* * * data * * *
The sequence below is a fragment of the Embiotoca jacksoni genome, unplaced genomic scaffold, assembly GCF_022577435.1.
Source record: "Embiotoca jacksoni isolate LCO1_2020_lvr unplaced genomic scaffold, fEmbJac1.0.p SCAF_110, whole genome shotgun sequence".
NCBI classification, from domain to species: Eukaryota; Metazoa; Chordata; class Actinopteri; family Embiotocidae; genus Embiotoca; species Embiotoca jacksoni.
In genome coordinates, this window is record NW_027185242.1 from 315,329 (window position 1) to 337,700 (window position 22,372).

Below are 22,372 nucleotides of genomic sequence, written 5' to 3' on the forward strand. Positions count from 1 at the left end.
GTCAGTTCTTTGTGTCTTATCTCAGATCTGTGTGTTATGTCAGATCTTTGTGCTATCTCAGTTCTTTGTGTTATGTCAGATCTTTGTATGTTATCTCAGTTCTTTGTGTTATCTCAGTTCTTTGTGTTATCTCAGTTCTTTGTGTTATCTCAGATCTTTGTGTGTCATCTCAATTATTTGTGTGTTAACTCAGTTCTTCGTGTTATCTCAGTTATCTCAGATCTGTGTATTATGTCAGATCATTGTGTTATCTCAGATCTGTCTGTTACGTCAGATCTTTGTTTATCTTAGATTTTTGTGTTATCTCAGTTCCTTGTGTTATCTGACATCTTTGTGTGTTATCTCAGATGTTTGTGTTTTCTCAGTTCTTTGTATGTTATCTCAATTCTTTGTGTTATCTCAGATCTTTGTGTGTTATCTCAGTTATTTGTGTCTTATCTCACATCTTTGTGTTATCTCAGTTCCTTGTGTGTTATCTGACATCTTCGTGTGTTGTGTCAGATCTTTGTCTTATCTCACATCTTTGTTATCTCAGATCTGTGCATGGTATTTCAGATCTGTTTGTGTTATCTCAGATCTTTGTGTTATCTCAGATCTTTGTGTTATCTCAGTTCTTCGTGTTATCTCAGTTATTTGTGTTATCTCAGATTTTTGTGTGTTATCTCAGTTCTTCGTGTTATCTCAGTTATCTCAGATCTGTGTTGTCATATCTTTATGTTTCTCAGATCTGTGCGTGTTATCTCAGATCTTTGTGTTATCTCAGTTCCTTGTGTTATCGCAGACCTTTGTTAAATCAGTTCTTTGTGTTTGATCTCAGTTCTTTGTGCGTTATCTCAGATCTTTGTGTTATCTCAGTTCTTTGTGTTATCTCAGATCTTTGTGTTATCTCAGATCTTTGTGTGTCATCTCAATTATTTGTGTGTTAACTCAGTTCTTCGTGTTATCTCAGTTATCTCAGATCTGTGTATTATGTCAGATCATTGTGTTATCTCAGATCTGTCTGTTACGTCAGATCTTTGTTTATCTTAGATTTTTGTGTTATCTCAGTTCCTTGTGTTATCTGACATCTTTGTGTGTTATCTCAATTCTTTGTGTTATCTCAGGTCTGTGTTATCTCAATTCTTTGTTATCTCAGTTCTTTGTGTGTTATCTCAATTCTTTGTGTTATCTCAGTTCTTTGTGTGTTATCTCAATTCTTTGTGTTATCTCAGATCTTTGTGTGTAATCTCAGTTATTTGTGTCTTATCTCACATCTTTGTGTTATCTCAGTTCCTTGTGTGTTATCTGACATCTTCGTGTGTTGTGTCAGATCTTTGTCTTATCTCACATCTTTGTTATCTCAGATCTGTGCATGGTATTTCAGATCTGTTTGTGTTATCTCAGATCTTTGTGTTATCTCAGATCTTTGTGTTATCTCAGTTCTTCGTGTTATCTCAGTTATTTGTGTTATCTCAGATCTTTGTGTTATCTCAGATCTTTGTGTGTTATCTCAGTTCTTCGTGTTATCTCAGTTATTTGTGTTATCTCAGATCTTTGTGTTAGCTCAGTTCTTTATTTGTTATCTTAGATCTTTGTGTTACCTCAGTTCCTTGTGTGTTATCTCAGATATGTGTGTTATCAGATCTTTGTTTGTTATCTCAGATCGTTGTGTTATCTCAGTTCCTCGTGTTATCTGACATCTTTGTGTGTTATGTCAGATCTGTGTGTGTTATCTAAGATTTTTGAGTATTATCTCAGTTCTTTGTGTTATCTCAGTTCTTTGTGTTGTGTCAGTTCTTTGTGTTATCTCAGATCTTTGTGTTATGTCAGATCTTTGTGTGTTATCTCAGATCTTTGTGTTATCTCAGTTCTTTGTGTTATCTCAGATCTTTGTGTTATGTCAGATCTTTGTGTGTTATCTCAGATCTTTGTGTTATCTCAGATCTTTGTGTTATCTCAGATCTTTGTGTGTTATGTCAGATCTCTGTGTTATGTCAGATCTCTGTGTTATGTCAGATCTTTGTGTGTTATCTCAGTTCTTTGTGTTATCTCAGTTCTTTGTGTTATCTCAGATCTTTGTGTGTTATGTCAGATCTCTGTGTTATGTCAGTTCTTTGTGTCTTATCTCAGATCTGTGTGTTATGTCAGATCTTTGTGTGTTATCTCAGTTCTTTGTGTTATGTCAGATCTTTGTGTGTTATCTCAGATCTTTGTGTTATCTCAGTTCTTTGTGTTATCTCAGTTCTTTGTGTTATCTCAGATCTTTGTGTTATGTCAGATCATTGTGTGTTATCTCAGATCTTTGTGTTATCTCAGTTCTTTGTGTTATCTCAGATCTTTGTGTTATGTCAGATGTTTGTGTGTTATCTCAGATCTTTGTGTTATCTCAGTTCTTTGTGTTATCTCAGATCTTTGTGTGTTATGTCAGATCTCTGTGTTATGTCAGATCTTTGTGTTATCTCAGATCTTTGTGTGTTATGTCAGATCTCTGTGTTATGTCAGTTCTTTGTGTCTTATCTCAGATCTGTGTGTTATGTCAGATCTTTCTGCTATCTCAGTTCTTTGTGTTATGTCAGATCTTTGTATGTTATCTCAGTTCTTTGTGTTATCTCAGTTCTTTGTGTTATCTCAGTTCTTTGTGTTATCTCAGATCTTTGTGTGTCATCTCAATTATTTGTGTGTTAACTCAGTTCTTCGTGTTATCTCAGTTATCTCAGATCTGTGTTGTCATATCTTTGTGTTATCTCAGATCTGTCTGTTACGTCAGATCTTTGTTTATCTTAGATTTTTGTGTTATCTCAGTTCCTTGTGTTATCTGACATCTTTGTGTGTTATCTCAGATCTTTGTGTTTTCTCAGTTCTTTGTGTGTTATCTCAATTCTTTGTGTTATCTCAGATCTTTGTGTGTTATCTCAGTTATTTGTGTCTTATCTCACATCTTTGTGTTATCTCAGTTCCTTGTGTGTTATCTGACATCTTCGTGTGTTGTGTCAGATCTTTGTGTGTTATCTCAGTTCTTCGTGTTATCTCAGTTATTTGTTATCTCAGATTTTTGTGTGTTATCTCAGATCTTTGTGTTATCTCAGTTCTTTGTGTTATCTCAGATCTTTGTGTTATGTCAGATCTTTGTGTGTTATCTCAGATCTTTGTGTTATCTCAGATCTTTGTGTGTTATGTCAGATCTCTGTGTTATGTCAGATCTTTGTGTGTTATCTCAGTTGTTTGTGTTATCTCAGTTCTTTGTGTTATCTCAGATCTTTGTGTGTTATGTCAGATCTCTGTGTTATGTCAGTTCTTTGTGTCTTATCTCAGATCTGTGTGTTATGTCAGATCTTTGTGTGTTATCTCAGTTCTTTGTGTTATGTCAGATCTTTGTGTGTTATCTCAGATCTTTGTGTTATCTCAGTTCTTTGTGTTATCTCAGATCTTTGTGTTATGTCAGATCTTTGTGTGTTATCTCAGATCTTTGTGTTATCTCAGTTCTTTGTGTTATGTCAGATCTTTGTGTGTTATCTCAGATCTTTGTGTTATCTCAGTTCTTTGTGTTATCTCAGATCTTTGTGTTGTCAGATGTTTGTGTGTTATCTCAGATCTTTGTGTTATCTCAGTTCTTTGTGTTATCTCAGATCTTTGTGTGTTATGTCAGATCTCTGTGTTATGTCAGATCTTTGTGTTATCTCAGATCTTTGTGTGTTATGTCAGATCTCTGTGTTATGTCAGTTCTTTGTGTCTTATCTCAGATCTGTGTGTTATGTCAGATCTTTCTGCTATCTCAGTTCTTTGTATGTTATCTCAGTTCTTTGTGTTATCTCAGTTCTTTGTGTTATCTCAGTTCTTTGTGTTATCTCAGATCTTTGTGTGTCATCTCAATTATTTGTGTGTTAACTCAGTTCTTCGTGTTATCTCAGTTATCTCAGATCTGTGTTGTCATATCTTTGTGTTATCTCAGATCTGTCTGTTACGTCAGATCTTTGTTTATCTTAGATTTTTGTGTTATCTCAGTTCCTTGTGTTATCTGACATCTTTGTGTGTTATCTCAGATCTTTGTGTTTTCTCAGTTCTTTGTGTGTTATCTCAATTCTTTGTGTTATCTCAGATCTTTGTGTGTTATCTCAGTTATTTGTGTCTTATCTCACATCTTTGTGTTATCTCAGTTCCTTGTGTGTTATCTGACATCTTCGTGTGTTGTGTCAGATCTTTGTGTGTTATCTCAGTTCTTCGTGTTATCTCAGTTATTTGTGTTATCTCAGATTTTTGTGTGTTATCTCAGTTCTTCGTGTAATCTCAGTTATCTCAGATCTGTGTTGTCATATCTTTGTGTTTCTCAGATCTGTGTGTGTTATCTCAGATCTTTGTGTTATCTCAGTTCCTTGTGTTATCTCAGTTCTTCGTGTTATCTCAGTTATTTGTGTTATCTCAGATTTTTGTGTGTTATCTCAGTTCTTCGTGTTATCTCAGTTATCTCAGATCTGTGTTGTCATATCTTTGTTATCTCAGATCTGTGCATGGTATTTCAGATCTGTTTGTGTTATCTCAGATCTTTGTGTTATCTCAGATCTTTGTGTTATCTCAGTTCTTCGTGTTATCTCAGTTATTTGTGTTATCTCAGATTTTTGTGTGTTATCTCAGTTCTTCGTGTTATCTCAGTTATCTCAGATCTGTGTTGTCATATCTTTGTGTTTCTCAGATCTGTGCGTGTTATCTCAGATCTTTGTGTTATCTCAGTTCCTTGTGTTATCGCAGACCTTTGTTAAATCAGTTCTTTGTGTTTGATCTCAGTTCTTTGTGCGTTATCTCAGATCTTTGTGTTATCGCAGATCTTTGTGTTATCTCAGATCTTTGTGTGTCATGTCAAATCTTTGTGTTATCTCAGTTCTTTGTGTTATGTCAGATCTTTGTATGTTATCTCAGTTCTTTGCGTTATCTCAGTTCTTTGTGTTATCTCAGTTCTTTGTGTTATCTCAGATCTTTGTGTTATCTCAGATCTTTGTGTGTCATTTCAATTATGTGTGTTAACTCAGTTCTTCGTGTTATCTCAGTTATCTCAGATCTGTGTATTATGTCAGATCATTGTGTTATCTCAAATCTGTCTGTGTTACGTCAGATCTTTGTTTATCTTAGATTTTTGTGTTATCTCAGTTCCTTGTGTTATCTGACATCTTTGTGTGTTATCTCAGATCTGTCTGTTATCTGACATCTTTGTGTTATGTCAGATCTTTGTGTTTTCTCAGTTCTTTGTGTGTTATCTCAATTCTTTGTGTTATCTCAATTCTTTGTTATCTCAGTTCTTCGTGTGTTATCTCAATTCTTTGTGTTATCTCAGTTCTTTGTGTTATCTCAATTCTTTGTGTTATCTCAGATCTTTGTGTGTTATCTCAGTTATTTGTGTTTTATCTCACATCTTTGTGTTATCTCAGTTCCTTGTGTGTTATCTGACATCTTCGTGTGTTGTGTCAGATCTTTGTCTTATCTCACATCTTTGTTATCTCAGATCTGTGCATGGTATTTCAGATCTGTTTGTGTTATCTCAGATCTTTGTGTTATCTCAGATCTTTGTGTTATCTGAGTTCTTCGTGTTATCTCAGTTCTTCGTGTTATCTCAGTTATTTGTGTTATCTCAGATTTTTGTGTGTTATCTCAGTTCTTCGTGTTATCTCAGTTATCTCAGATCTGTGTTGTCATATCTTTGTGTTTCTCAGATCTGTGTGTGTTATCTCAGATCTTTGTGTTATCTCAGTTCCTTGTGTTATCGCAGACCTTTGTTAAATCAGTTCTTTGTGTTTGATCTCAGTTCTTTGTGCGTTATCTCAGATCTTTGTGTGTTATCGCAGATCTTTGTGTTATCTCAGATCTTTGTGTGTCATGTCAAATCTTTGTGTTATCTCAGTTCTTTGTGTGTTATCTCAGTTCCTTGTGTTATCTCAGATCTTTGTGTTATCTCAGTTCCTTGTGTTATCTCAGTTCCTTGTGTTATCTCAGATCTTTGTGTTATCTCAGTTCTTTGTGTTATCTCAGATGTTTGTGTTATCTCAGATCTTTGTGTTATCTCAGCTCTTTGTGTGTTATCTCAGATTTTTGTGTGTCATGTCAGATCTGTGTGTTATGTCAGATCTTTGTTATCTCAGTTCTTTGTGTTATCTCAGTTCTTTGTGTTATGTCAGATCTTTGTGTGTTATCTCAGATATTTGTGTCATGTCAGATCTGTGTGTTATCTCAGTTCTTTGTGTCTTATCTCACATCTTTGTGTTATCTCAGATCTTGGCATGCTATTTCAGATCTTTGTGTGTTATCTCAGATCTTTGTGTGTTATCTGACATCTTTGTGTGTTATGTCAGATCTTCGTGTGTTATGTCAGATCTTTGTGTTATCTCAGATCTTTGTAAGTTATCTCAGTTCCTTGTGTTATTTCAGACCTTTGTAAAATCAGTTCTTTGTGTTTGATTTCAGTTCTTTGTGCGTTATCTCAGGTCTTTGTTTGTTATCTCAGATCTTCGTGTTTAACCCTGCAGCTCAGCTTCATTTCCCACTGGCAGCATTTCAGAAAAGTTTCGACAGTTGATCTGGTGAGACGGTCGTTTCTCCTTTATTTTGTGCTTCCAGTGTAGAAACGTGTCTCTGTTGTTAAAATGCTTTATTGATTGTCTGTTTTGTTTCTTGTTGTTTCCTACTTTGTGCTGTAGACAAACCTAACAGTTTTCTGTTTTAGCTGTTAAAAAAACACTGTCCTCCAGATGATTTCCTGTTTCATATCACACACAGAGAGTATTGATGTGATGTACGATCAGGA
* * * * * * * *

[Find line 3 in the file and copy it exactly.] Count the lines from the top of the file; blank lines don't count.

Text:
NCBI classification, from domain to species: Eukaryota; Metazoa; Chordata; class Actinopteri; family Embiotocidae; genus Embiotoca; species Embiotoca jacksoni.